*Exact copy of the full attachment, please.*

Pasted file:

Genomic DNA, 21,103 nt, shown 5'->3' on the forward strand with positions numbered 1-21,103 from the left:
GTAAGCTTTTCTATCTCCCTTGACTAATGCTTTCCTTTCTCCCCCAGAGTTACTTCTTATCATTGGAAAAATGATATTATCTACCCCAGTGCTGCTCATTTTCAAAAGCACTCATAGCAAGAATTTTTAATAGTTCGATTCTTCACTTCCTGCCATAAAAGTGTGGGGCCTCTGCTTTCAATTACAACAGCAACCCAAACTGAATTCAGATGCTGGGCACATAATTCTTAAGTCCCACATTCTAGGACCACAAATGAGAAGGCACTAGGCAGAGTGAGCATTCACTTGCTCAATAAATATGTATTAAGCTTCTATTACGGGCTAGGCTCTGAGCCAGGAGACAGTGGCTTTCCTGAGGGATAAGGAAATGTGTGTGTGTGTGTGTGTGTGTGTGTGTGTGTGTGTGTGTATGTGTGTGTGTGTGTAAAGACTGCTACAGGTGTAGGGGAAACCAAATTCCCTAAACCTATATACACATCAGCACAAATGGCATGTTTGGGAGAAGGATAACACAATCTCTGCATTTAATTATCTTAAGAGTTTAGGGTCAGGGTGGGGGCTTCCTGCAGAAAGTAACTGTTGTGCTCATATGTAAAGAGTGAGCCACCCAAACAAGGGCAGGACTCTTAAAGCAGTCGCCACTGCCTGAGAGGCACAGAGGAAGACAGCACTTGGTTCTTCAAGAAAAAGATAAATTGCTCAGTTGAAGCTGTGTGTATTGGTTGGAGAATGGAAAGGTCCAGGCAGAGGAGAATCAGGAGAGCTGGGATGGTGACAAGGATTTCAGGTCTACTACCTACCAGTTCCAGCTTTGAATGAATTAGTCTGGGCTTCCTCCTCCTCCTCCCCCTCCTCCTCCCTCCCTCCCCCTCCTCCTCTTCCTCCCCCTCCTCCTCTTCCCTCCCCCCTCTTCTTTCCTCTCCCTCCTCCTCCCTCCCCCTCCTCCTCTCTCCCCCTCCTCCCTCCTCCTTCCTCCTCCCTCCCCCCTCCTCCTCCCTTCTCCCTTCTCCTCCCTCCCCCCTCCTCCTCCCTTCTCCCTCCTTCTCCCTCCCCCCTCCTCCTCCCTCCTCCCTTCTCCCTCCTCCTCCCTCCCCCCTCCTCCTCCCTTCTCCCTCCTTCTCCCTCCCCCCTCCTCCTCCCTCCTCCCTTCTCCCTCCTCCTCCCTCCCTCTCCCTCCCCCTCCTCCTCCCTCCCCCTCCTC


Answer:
Genomic DNA, 21,103 nt, shown 5'->3' on the forward strand with positions numbered 1-21,103 from the left:
GTAAGCTTTTCTATCTCCCTTGACTAATGCTTTCCTTTCTCCCCCAGAGTTACTTCTTATCATTGGAAAAATGATATTATCTACCCCAGTGCTGCTCATTTTCAAAAGCACTCATAGCAAGAATTTTTAATAGTTCGATTCTTCACTTCCTGCCATAAAAGTGTGGGGCCTCTGCTTTCAATTACAACAGCAACCCAAACTGAATTCAGATGCTGGGCACATAATTCTTAAGTCCCACATTCTAGGACCACAAATGAGAAGGCACTAGGCAGAGTGAGCATTCACTTGCTCAATAAATATGTATTAAGCTTCTATTACGGGCTAGGCTCTGAGCCAGGAGACAGTGGCTTTCCTGAGGGATAAGGAAATGTGTGTGTGTGTGTGTGTGTGTGTGTGTGTGTGTGTGTGTATGTGTGTGTGTGTGTAAAGACTGCTACAGGTGTAGGGGAAACCAAATTCCCTAAACCTATATACACATCAGCACAAATGGCATGTTTGGGAGAAGGATAACACAATCTCTGCATTTAATTATCTTAAGAGTTTAGGGTCAGGGTGGGGGCTTCCTGCAGAAAGTAACTGTTGTGCTCATATGTAAAGAGTGAGCCACCCAAACAAGGGCAGGACTCTTAAAGCAGTCGCCACTGCCTGAGAGGCACAGAGGAAGACAGCACTTGGTTCTTCAAGAAAAAGATAAATTGCTCAGTTGAAGCTGTGTGTATTGGTTGGAGAATGGAAAGGTCCAGGCAGAGGAGAATCAGGAGAGCTGGGATGGTGACAAGGATTTCAGGTCTACTACCTACCAGTTCCAGCTTTGAATGAATTAGTCTGGGCTTCCTCCTCCTCCTCCCCCTCCTCCTCCCTCCCTCCCCCTCCTCCTCTTCCTCCCCCTCCTCCTCTTCCCTCCCCCCTCTTCTTTCCTCTCCCTCCTCCTCCCTCCCCCTCCTCCTCTCTCCCCCTCCTCCCTCCTCCTTCCTCCTCCCTCCCCCCTCCTCCTCCCTTCTCCCTTCTCCTCCCTCCCCCCTCCTCCTCCCTTCTCCCTCCTTCTCCCTCCCCCCTCCTCCTCCCTCCTCCCTTCTCCCTCCTCCTCCCTCCCCCCTCCTCCTCCCTTCTCCCTCCTTCTCCCTCCCCCCTCCTCCTCCCTCCTCCCTTCTCCCTCCTCCTCCCTCCCTCTCCCTCCCCCTCCTCCTCCCTCCCCCTCCTC